You have probably heard the phrase “breaking and entering” used to describe forced entry in a TV police procedural drama. While media depictions have popularized the term, you might be surprised to learn there is no law in California specifically called “breaking and entering.” However, that doesn’t mean there are no penalties for theft or trespassing.
Under California law, a person can be charged with either burglary or trespass for unlawfully entering someone else’s residential or commercial property. California Penal Code 459 defines a burglary as entering a home or building with the intent to commit theft or any felony inside. According to California Penal Code 602, it is a misdemeanor for a person to trespass on someone else’s property without permission.
Breaking and Entering Charges
While you may automatically associate breaking and entering with homes or businesses, California law broadly defines the term “building,” extending it to include structures such as floating homes, barns, outhouses and railway cars.
In these cases, “entering” refers to infiltrating these buildings with a tool or any part of your body. For instance, breaking a window with a hammer and using it to reach inside a structure is entering because you’ve breached the building’s outer boundary, even if most of your body remains outside.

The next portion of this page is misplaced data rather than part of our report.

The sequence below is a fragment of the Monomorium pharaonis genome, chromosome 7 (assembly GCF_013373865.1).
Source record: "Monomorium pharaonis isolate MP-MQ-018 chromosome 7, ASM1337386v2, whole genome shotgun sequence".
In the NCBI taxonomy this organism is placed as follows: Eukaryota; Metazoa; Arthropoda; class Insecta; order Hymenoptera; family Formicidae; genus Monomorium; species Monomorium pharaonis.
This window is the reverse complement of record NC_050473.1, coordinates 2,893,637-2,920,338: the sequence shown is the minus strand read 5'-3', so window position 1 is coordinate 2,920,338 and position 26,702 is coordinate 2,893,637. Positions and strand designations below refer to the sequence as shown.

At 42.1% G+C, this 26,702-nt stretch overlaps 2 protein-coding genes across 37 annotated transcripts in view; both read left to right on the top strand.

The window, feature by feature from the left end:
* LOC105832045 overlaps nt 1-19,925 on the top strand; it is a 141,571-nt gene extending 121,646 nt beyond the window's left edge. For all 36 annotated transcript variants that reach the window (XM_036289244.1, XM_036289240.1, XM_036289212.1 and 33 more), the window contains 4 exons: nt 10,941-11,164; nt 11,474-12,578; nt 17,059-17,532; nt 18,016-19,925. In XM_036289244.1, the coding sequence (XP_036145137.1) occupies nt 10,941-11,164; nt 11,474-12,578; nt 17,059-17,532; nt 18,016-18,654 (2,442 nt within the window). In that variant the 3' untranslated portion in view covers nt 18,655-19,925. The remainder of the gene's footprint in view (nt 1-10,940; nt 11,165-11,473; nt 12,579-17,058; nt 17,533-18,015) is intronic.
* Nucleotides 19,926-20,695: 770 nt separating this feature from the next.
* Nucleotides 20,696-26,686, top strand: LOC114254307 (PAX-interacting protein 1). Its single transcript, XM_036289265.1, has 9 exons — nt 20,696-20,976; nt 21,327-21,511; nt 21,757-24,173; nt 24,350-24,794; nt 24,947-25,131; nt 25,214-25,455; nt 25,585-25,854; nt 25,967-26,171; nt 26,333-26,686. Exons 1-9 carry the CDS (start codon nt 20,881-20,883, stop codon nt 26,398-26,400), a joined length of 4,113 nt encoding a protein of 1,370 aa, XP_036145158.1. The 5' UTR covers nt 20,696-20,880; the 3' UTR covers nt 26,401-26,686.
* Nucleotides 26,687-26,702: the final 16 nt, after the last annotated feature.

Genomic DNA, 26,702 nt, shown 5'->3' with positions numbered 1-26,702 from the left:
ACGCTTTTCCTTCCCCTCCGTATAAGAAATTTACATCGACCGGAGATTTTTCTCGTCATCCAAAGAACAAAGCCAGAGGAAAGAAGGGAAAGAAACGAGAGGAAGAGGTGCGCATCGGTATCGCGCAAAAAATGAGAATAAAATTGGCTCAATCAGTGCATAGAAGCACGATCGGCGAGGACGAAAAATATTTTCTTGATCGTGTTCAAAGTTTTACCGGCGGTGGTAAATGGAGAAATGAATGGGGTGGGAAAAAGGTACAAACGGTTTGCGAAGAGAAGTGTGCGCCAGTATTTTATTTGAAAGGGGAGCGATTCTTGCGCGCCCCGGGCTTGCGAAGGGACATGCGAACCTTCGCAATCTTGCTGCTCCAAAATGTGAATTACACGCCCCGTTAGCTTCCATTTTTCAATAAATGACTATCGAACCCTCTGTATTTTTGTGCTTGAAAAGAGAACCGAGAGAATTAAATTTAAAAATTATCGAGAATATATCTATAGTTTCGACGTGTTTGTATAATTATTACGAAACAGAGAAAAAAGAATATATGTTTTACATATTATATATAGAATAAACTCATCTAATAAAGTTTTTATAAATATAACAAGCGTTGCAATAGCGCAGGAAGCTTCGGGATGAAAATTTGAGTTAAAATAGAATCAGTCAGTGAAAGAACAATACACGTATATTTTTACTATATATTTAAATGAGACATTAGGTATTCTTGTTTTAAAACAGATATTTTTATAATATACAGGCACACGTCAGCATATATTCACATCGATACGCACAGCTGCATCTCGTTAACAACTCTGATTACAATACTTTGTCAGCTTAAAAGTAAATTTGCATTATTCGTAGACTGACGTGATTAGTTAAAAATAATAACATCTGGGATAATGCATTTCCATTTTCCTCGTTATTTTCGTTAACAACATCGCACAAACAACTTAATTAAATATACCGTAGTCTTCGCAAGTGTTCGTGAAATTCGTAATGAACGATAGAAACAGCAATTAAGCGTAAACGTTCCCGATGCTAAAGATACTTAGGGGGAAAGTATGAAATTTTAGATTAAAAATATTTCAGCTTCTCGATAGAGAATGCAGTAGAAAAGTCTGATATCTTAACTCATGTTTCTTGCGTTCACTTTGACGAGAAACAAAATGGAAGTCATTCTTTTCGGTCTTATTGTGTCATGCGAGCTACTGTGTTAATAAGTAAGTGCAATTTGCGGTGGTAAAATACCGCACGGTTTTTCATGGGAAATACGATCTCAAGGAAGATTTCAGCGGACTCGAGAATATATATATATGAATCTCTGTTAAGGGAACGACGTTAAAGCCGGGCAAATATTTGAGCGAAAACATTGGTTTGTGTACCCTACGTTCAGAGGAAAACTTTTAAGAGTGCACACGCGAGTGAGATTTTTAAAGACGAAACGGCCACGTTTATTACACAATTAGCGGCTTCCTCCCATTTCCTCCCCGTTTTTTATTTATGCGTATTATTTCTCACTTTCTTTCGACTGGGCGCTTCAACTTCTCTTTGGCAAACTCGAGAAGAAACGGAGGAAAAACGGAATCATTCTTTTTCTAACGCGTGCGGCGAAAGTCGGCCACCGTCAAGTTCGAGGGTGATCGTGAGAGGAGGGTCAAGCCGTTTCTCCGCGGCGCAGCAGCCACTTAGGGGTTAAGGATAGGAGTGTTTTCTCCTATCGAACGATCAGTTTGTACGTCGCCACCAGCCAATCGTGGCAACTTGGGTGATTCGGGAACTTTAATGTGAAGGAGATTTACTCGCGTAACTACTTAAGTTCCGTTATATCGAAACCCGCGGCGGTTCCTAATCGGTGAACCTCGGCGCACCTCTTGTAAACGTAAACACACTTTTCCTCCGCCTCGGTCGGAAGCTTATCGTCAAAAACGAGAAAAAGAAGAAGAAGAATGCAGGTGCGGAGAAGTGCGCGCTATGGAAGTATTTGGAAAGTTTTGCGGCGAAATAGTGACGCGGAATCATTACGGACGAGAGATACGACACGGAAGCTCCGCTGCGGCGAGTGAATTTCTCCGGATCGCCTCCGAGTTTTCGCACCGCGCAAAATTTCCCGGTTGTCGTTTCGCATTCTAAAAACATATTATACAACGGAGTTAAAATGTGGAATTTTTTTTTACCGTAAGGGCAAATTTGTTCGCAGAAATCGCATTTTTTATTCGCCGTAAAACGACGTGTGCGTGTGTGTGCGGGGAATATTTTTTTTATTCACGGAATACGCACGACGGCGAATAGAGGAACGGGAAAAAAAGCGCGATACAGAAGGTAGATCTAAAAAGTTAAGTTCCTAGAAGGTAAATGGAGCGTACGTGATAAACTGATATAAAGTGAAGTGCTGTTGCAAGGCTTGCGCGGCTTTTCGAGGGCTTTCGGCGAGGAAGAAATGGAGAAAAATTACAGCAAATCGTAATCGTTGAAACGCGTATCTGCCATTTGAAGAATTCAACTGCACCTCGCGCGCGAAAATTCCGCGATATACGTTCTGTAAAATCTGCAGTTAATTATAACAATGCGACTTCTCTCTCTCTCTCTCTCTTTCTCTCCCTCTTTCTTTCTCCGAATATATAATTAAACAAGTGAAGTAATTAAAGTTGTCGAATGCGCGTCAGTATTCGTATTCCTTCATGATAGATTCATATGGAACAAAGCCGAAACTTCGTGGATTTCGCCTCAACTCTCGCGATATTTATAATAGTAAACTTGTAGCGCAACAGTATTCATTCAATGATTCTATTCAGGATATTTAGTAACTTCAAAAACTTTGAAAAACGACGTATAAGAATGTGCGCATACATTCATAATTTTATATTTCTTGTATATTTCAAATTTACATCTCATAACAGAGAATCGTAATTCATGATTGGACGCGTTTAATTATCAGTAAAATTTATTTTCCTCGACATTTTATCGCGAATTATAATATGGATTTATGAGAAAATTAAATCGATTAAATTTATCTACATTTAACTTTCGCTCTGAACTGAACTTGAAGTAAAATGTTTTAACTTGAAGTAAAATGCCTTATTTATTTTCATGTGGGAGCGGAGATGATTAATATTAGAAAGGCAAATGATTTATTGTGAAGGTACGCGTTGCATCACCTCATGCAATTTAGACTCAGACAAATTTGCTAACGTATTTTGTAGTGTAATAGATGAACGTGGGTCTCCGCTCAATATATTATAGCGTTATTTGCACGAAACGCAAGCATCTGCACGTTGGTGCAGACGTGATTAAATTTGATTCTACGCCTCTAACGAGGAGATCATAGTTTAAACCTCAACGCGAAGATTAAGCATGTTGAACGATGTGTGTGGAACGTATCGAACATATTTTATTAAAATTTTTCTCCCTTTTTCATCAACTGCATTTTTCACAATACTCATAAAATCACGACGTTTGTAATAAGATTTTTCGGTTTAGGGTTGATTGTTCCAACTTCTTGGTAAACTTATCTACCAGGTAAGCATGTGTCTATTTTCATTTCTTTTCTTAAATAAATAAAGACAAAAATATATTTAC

Some examples of breaking and entering include:
- Smashing a car window to take a radio or a wallet left in the passenger seat
- Walking into your neighbors’ garage to steal their tools or yard equipment
- Using a crowbar to pry open a storage unit’s door with the intent of committing theft
- Entering a locked bank to rob it
Penalties for Burglary and Trespassing
A burglary conviction can be either a misdemeanor or a felony, depending on the circumstances surrounding the case. The crime is punishable by up to six years in state prison. Most California trespassing crimes are misdemeanors, punishable by up to six months in county jail.
Crucially, it’s not necessary for a defendant to have successfully carried out a felony theft; if the prosecution can prove that you intended to commit a burglary, a judge can still charge you with a crime. That’s why it is vital to have legal representation from an attorney who has successfully defended many high-profile burglary cases. Typical defenses include no intent to do something illegal or having consent to be on someone else’s property.
Southern California’s Leading Burglary Defense Attorney
Many cases of burglary hinge upon the defendant’s resolve to commit a crime. At the Law Office of Ronald G. Brower, our team has extensive experience with the ins and outs of California law, and burglary defense is one of our legal specialties. To learn more about how we can help you raise a legal defense to fight a trespassing or burglary charge, please reach out to us today.